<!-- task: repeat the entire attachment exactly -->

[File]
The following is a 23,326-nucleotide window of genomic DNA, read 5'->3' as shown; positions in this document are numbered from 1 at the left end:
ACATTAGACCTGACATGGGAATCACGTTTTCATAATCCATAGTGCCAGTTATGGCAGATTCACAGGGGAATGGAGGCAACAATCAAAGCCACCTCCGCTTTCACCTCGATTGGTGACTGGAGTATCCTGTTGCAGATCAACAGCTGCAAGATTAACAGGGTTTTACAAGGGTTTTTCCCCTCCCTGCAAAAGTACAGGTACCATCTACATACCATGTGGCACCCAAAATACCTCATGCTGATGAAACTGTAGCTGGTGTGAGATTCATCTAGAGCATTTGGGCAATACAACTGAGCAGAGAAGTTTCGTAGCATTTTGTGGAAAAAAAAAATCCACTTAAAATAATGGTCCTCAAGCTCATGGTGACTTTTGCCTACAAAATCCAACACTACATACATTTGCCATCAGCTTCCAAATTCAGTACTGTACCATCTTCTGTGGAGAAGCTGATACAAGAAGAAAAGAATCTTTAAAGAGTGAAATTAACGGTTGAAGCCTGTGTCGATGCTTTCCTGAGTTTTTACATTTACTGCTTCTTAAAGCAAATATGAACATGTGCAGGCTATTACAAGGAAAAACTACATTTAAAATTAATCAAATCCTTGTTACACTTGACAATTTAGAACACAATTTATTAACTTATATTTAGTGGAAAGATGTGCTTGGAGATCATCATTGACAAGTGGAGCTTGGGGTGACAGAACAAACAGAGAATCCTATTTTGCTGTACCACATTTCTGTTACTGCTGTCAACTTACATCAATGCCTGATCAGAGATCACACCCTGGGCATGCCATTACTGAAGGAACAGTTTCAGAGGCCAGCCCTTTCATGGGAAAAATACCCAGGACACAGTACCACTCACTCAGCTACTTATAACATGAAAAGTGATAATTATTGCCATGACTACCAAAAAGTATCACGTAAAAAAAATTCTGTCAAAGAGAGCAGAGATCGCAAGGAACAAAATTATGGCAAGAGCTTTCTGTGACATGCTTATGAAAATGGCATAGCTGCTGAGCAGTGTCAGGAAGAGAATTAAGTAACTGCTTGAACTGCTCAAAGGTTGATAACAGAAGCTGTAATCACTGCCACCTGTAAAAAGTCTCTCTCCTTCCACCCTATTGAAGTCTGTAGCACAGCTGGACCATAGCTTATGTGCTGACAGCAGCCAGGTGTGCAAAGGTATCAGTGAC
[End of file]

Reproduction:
The following is a 23,326-nucleotide window of genomic DNA, read 5'->3' as shown; positions in this document are numbered from 1 at the left end:
ACATTAGACCTGACATGGGAATCACGTTTTCATAATCCATAGTGCCAGTTATGGCAGATTCACAGGGGAATGGAGGCAACAATCAAAGCCACCTCCGCTTTCACCTCGATTGGTGACTGGAGTATCCTGTTGCAGATCAACAGCTGCAAGATTAACAGGGTTTTACAAGGGTTTTTCCCCTCCCTGCAAAAGTACAGGTACCATCTACATACCATGTGGCACCCAAAATACCTCATGCTGATGAAACTGTAGCTGGTGTGAGATTCATCTAGAGCATTTGGGCAATACAACTGAGCAGAGAAGTTTCGTAGCATTTTGTGGAAAAAAAAAATCCACTTAAAATAATGGTCCTCAAGCTCATGGTGACTTTTGCCTACAAAATCCAACACTACATACATTTGCCATCAGCTTCCAAATTCAGTACTGTACCATCTTCTGTGGAGAAGCTGATACAAGAAGAAAAGAATCTTTAAAGAGTGAAATTAACGGTTGAAGCCTGTGTCGATGCTTTCCTGAGTTTTTACATTTACTGCTTCTTAAAGCAAATATGAACATGTGCAGGCTATTACAAGGAAAAACTACATTTAAAATTAATCAAATCCTTGTTACACTTGACAATTTAGAACACAATTTATTAACTTATATTTAGTGGAAAGATGTGCTTGGAGATCATCATTGACAAGTGGAGCTTGGGGTGACAGAACAAACAGAGAATCCTATTTTGCTGTACCACATTTCTGTTACTGCTGTCAACTTACATCAATGCCTGATCAGAGATCACACCCTGGGCATGCCATTACTGAAGGAACAGTTTCAGAGGCCAGCCCTTTCATGGGAAAAATACCCAGGACACAGTACCACTCACTCAGCTACTTATAACATGAAAAGTGATAATTATTGCCATGACTACCAAAAAGTATCACGTAAAAAAAATTCTGTCAAAGAGAGCAGAGATCGCAAGGAACAAAATTATGGCAAGAGCTTTCTGTGACATGCTTATGAAAATGGCATAGCTGCTGAGCAGTGTCAGGAAGAGAATTAAGTAACTGCTTGAACTGCTCAAAGGTTGATAACAGAAGCTGTAATCACTGCCACCTGTAAAAAGTCTCTCTCCTTCCACCCTATTGAAGTCTGTAGCACAGCTGGACCATAGCTTATGTGCTGACAGCAGCCAGGTGTGCAAAGGTATCAGTGAC